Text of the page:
Back into the Medina
There's a wall and a fortified gate between the kasbah and the medina. Of course, because the locals might get unruly and threaten the ruler.
This is a funny gate. Get it? Bab Haha?
The terrain slopes generally downhill from the kasbah to Petit Socco and the main mosque.
Small passages lead off to the side.
I noticed so many things being renovated across Morocco. I thought that was a very good sign. Here is an elaborate mosque doorway on Place Aissawa.
It faces an equally elaborate doorway across the small square.
The Main Mosque in the Tangier Medina
The main mosque in the Tangier medina is just off the east end of Souq Dakhli or Petit Socco. It's a Friday mosque or congregational mosque, meaning it hosts Friday noon prayers led by an imam. It's in a building that was built and used as a church when Portugal controlled Tangier from 1471 to the 16th century, merging with Spain until 1661.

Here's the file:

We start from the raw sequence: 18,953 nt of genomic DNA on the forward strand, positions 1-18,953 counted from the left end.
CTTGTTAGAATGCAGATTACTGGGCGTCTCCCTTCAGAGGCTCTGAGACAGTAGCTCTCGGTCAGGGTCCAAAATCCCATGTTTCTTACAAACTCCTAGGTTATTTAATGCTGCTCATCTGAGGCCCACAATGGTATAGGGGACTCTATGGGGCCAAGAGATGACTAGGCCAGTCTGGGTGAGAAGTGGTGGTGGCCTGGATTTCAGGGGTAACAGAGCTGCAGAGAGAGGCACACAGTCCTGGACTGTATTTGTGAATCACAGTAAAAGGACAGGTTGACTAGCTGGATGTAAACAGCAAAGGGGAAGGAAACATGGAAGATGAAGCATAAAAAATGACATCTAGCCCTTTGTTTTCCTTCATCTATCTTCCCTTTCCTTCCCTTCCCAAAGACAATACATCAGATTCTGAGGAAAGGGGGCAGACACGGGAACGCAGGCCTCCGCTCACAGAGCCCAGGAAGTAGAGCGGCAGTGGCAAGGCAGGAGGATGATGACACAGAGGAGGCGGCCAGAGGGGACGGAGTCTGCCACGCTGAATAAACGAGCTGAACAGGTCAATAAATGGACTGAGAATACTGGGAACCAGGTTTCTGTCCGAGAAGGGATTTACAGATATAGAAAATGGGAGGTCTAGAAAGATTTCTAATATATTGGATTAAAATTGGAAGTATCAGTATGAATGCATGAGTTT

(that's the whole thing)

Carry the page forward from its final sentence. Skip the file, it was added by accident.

Its minaret has green lighting, green being the color of Islam. Why? There's a ḥadīth, a tradition that Muhammed liked green.
When I was in Egypt in the late 1990s, I noticed that mosques had green fluorescent tubes on their minarets, white tubes slipped into green plastic sleeves. Like all the other lighting in Morocco, this uses LED strip lighting.
Another Day in the Tangier Medina
Another day in Tangier means another day to explore the medina.
Awnings and balconies almost enclose some passageways.
Some buildings bridge across passageways, turning a street into a tunnel.
A derb is a dead-end passage in the medina. Some derbs are short, obviously leading just to one or a few doors.
Other passages may or may not be dead end derbs, you won't know until explore them.
The two passageways below connect to others, they aren't dead-end derbs.